- What do researchers do? Labour market information
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- Scientific research and development
- Scientific research and development: characteristics of the workforce
Scientific research and development: characteristics of the workforce
Between 2000 and 2007, employment in the science industries in the UK grew by around 15%. 86% of employment was full time in 2008, and 53% of the workforce were men; the proportion of women is gradually increasing.
The sector has high skills levels. In 2008, 63% of the sector workforce had a doctoral qualification. 39% of the workforce were employed in technical professional roles and a further 22% were in technician positions. Another 22% were in management. The top professions in the sector were; bioscientists and biochemists (14%); research and development managers (9%); laboratory technicians (5%); researchers (unspecified discipline) (4%); IT managers (4%); chemists (4%); general office assistants or clerks (3%); scientific researchers (3%); marketing and sales managers (3%); personal assistants and other secretaries (2%) [Science Industries (Bioscience) Sector Skills Assessment].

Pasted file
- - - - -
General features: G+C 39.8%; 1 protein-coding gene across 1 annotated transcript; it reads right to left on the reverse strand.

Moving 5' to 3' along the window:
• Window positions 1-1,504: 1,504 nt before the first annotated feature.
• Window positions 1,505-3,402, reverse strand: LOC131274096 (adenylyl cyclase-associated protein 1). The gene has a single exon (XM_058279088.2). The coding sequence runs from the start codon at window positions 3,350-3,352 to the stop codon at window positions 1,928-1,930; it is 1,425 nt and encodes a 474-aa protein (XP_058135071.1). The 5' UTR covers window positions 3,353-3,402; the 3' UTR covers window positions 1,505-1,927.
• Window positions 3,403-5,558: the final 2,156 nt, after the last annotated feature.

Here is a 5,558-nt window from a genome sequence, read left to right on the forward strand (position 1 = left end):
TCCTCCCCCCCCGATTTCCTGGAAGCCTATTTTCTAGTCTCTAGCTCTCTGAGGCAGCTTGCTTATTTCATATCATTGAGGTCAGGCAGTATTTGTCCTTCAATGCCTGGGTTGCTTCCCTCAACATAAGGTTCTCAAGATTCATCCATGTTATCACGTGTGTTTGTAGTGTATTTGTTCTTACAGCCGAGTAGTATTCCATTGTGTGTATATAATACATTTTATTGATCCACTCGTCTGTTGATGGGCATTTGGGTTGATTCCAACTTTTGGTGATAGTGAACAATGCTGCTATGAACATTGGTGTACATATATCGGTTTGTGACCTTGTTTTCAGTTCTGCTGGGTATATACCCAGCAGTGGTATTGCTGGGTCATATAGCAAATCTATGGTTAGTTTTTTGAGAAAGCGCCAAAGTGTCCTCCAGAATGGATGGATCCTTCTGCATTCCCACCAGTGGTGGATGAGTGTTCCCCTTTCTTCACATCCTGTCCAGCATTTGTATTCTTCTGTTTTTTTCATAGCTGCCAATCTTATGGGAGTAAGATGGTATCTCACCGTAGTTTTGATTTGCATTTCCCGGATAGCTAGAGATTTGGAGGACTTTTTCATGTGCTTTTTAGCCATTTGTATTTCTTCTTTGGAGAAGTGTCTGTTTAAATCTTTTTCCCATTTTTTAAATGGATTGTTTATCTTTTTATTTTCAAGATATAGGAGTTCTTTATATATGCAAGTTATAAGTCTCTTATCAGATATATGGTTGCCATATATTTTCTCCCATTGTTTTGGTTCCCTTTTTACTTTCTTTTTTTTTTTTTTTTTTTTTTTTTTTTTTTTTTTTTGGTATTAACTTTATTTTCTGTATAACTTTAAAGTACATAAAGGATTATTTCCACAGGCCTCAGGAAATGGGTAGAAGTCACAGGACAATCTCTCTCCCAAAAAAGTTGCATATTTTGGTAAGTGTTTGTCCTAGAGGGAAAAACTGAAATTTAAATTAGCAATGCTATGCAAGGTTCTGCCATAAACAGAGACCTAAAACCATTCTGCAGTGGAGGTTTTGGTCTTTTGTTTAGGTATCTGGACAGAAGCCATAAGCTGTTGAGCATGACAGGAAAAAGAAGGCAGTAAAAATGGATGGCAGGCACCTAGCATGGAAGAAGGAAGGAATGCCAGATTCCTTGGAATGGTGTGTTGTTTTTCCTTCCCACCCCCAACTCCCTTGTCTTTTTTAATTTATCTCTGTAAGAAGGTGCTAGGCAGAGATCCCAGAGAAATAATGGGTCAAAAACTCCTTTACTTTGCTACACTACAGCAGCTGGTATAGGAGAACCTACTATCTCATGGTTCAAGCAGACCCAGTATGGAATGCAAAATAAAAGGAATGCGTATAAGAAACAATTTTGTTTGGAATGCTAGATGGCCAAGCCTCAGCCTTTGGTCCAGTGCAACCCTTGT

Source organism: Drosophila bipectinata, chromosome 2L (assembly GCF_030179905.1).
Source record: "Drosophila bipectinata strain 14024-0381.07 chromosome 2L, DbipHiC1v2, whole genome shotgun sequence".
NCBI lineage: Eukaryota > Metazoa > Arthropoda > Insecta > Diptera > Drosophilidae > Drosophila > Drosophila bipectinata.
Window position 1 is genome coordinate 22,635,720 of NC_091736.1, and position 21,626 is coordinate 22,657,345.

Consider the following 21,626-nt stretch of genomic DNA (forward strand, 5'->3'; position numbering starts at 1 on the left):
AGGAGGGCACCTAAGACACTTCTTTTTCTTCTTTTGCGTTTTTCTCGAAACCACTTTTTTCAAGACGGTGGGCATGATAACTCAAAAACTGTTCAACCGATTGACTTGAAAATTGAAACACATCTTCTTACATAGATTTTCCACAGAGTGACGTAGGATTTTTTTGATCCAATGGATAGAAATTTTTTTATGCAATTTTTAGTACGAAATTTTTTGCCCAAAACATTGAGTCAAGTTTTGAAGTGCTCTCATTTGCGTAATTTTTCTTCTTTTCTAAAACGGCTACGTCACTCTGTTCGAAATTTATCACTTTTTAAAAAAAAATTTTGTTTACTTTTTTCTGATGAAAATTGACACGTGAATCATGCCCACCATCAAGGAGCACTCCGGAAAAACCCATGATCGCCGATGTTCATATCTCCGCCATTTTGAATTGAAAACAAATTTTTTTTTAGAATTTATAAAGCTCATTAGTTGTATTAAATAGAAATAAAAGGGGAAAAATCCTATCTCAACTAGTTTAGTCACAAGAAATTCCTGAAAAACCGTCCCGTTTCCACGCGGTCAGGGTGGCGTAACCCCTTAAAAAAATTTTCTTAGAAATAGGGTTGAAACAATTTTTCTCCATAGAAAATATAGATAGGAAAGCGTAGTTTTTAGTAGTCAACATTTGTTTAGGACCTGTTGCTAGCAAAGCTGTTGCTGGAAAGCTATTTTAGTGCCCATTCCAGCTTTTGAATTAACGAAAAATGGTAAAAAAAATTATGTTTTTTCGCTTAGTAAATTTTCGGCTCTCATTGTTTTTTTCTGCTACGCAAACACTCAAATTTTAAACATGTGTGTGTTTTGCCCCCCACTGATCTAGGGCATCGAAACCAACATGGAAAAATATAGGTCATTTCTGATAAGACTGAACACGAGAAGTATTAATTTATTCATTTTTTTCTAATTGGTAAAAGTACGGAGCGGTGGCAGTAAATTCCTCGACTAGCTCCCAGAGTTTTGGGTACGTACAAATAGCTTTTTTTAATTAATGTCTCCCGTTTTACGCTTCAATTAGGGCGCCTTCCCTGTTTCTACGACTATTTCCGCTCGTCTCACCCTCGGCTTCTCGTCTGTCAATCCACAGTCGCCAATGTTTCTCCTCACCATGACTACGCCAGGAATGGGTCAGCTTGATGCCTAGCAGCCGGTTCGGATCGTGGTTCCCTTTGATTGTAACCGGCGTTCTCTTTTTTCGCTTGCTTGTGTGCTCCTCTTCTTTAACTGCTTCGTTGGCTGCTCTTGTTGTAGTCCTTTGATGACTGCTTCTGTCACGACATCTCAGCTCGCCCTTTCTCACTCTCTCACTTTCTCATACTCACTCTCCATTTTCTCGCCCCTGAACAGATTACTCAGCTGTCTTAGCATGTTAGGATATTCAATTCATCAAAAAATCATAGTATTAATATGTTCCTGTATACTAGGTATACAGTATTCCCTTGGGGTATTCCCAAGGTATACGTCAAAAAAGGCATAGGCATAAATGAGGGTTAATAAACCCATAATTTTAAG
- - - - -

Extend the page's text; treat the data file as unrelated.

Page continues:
The high qualification levels of much of the workforce leads to a slightly older age profile, with 51% of the workforce aged between 25 and 44, and older workers slightly overrepresented compared to the UK workforce as a whole.
In order to support operation and recruitment, science R&D companies also require all the usual business support professionals in management, finance, marketing and human resources.
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